The soundness of subtyping is based on the idea that it's ok to forget unnecessary details. But with references, there's always someone that remembers those details: the value being referenced. That value expects those details to keep being true, and may behave incorrectly if its expectations are violated.

The problem with making &mut T covariant over T is that it gives us the power to modify the original value when we don't remember all of its constraints. And so, we can make someone have a Dog when they're certain they still have a Cat.

With that established, we can easily see why &T being covariant over T is sound: it doesn't let you modify the value, only look at it. Without any way to mutate, there's no way for us to mess with any details. We can also see why UnsafeCell and all the other interior mutability types must be invariant: they make &T work like &mut T!

Now what about the lifetime on references? Why is it ok for both kinds of references to be covariant over their lifetimes? Well, here's a two-pronged argument:

First and foremost, subtyping references based on their lifetimes is the entire point of subtyping in Rust. The only reason we have subtyping is so we can pass long-lived things where short-lived things are expected. So it better work!

Second, and more seriously, lifetimes are only a part of the reference itself. The type of the referent is shared knowledge, which is why adjusting that type in only one place (the reference) can lead to issues. But if you shrink down a reference's lifetime when you hand it to someone, that lifetime information isn't shared in any way. There are now two independent references with independent lifetimes. There's no way to mess with original reference's lifetime using the other one.

Or rather, the only way to mess with someone's lifetime is to build a meowing dog. But as soon as you try to build a meowing dog, the lifetime should be wrapped up in an invariant type, preventing the lifetime from being shrunk. To understand this better, let's port the meowing dog problem over to real Rust.

In the meowing dog problem we take a subtype (Cat), convert it into a supertype (Animal), and then use that fact to overwrite the subtype with a value that satisfies the constraints of the supertype but not the subtype (Dog).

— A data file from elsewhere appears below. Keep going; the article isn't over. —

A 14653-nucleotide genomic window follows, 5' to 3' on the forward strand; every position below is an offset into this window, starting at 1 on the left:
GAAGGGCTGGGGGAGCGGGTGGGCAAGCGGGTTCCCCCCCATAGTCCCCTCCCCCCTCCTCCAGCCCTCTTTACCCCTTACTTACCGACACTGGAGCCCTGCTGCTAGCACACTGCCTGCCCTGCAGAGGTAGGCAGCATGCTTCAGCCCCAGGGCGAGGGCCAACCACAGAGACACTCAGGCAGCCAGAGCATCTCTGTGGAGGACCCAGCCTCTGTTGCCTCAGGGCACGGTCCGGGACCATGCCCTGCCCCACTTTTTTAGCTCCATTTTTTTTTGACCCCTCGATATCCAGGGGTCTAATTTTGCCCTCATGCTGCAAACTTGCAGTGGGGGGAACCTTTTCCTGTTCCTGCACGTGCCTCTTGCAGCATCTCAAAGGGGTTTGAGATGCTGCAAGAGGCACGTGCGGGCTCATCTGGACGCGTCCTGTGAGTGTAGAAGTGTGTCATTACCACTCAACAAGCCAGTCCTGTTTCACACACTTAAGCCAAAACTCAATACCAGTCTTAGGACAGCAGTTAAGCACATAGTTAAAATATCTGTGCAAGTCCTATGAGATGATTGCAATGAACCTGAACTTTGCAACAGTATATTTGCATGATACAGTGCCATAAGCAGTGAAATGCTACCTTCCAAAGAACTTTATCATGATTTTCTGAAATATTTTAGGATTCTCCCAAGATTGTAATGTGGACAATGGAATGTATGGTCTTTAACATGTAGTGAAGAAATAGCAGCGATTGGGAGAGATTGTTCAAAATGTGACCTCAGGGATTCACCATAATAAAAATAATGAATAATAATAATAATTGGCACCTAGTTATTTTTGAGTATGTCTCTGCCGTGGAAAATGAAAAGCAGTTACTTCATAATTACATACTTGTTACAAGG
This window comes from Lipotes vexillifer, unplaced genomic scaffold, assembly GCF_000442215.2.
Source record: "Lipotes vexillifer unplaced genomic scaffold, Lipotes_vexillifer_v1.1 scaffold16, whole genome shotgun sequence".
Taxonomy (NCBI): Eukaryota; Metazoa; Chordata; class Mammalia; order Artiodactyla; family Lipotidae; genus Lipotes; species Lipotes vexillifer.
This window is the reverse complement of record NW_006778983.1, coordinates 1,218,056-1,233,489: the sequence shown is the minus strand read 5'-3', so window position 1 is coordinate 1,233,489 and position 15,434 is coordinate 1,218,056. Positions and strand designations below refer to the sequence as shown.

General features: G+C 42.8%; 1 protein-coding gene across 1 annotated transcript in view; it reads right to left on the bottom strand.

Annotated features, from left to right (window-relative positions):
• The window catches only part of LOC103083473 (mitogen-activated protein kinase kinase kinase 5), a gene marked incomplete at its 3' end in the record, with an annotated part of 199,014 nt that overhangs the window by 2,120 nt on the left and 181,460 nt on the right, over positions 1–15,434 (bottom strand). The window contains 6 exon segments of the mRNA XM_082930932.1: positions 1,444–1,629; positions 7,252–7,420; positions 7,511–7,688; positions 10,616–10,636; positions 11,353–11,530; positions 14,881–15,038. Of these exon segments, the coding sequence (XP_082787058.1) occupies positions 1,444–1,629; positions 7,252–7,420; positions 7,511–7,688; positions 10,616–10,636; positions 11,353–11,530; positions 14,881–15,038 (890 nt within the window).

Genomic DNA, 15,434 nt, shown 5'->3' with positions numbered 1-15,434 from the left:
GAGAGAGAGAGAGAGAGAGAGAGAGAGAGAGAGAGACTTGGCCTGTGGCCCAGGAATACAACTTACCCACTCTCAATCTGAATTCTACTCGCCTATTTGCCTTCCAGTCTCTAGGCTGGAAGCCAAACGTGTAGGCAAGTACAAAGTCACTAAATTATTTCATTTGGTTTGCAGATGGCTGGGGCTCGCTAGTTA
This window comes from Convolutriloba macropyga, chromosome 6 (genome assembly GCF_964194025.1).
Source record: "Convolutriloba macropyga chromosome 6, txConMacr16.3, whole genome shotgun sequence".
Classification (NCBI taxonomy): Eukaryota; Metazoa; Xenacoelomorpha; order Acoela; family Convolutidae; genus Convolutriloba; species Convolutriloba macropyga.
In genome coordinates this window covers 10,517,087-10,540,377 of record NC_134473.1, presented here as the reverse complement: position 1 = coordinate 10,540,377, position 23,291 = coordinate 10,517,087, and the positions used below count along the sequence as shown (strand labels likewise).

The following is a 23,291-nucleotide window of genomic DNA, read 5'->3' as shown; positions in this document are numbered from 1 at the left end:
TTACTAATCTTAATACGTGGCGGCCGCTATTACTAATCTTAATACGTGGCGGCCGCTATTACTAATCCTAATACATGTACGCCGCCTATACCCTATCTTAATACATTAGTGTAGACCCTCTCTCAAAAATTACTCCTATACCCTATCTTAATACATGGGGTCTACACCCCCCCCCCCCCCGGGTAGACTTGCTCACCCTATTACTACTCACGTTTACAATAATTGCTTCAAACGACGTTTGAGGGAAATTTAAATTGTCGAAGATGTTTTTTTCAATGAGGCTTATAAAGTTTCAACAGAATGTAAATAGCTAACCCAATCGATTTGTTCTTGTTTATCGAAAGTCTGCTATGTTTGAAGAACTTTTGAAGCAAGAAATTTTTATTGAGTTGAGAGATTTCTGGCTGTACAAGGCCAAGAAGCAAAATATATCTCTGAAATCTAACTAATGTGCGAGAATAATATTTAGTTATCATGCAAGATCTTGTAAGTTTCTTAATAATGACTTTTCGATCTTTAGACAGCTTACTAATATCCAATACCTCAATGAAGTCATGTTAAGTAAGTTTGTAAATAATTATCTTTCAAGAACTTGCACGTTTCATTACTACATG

So with lifetimes, we want to take a long-lived thing, convert it into a short-lived thing, and then use that to write something that doesn't live long enough into the place expecting something long-lived.

Here it is:

fn evil_feeder<T>(input: &mut T, val: T) {
    *input = val;
}

fn main() {
    let mut mr_snuggles: &'static str = "meow! :3";  // mr. snuggles forever!!
    {
        let spike = String::from("bark! >:V");
        let spike_str: &str = &spike;                // Only lives for the block
        evil_feeder(&mut mr_snuggles, spike_str);    // EVIL!
    }
    println!("{}", mr_snuggles);                     // Use after free?
}

And what do we get when we run this?

error[E0597]: `spike` does not live long enough
  --> src/main.rs:9:32
   |
9  |         let spike_str: &str = &spike;
   |                                ^^^^^ borrowed value does not live long enough
10 |         evil_feeder(&mut mr_snuggles, spike_str);
11 |     }
   |     - borrowed value only lives until here
   |
   = note: borrowed value must be valid for the static lifetime...

Good, it doesn't compile! Let's break down what's happening here in detail.

First let's look at the new evil_feeder function:


#![allow(unused_variables)]
fn main() {
fn evil_feeder<T>(input: &mut T, val: T) {
    *input = val;
}
}

All it does is take a mutable reference and a value and overwrite the referent with it. What's important about this function is that it creates a type equality constraint. It clearly says in its signature the referent and the value must be the exact same type.

Meanwhile, in the caller we pass in &mut &'static str and &'spike_str str.

Because &mut T is invariant over T, the compiler concludes it can't apply any subtyping to the first argument, and so T must be exactly &'static str.

The other argument is only an &'a str, which is covariant over 'a. So the compiler adopts a constraint: &'spike_str str must be a subtype of &'static str (inclusive), which in turn implies 'spike_str must be a subtype of 'static (inclusive). Which is to say, 'spike_str must contain 'static. But only one thing contains 'static -- 'static itself!